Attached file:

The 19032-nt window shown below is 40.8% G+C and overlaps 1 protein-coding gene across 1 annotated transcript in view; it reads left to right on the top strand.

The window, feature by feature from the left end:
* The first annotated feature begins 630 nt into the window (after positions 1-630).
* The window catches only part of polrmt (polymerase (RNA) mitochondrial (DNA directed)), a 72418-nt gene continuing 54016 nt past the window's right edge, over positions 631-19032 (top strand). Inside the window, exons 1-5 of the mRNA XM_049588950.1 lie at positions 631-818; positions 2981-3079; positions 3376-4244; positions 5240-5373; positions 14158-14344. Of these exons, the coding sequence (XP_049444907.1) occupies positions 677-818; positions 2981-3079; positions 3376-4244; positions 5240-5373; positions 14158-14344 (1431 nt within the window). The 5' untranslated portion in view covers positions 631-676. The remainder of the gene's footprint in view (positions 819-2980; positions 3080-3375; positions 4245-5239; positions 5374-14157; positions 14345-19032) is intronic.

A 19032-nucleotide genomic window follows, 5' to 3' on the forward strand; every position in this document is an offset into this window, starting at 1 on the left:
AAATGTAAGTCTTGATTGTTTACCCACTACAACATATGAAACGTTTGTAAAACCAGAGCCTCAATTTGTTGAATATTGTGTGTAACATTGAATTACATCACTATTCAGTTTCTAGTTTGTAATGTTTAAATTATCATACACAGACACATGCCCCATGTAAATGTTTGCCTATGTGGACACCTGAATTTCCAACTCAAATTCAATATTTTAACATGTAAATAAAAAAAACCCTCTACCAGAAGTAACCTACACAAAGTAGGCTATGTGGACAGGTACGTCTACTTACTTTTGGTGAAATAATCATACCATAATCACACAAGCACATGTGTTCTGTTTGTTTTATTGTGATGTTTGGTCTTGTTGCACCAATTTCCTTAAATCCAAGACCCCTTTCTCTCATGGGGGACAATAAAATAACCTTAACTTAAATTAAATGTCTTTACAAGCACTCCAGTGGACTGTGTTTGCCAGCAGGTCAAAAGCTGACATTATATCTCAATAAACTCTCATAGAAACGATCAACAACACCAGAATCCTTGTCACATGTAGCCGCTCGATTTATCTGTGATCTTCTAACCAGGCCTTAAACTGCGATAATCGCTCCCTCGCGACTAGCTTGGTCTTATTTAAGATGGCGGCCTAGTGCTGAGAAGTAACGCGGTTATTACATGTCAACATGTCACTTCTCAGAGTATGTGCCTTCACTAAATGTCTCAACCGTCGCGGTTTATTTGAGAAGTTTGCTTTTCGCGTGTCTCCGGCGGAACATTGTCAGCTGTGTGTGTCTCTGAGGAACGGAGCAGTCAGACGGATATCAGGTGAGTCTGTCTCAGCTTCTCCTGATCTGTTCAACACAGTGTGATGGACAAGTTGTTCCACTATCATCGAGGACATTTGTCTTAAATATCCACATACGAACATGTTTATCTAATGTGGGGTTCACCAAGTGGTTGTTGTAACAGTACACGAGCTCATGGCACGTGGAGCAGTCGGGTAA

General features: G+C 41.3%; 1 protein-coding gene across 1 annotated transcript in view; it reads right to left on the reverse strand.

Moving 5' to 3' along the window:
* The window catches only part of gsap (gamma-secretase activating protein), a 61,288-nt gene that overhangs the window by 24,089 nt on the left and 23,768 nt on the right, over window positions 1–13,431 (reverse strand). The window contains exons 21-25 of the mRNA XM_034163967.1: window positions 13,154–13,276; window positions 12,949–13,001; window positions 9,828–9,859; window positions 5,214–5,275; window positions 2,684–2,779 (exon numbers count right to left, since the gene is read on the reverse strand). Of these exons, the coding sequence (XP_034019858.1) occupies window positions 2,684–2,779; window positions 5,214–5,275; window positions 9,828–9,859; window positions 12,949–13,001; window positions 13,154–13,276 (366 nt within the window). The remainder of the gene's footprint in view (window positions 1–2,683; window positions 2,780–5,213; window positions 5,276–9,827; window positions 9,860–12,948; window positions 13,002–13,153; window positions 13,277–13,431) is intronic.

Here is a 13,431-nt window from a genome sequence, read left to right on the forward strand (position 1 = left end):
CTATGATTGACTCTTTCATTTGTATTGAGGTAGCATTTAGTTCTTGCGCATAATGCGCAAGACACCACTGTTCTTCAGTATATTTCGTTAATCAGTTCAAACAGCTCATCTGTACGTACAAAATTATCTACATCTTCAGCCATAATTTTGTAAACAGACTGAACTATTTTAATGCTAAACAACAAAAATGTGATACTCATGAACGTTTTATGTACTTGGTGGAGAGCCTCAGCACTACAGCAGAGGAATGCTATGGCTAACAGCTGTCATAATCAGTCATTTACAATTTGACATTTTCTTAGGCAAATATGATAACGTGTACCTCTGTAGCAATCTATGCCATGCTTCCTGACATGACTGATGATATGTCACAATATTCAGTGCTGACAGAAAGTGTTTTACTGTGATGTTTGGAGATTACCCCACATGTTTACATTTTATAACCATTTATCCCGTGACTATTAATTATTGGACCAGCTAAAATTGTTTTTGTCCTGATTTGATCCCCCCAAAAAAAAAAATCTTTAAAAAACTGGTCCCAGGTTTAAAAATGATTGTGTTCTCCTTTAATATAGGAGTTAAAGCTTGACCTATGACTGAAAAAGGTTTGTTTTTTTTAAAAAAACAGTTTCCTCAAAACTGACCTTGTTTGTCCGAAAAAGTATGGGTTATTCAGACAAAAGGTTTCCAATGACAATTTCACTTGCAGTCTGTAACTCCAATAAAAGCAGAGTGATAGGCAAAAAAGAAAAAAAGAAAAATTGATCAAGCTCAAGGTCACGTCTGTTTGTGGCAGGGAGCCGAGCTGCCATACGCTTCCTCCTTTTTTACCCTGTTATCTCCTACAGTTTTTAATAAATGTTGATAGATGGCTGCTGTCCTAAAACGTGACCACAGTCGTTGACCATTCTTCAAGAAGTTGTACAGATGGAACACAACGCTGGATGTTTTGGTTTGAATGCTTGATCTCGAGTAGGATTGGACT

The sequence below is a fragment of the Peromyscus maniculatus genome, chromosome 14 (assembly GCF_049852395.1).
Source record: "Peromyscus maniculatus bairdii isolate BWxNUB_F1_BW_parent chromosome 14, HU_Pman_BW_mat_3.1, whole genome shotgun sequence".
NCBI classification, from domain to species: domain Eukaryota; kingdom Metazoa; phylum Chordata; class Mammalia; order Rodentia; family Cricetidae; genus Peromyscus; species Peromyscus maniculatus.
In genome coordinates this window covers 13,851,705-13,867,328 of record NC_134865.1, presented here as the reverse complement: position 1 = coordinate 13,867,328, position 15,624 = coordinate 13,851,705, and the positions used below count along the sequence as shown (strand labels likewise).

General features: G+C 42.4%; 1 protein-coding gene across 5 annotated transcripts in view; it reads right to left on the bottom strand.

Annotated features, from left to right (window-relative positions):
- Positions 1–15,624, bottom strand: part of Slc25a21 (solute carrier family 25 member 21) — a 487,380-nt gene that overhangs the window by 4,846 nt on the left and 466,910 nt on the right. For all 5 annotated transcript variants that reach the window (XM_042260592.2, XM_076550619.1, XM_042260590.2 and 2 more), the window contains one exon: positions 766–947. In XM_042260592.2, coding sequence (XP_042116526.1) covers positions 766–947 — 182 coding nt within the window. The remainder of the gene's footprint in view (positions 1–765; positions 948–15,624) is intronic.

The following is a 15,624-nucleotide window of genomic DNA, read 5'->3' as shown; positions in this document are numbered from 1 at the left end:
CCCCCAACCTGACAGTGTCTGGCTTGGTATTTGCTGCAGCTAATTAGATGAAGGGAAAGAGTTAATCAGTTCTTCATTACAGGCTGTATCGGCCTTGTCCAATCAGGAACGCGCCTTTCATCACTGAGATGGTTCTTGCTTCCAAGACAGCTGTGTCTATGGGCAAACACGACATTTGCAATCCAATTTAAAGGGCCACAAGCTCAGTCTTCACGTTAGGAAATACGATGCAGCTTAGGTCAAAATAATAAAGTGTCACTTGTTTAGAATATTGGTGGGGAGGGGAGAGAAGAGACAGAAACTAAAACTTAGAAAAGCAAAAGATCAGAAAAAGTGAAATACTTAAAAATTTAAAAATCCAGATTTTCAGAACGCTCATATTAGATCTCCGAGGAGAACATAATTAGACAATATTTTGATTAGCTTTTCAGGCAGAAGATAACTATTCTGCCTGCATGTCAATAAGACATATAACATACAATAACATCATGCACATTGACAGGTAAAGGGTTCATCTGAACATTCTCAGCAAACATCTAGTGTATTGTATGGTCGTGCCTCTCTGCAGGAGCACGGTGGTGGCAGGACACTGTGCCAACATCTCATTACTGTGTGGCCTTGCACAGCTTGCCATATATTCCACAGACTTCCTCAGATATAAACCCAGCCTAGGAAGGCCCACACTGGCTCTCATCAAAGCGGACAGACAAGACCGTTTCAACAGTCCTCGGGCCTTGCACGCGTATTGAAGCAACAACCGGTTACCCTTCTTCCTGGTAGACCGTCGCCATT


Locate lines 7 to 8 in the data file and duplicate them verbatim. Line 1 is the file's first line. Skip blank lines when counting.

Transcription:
General features: G+C 41.3%; 1 protein-coding gene across 1 annotated transcript in view; it reads right to left on the reverse strand.

Moving 5' to 3' along the window: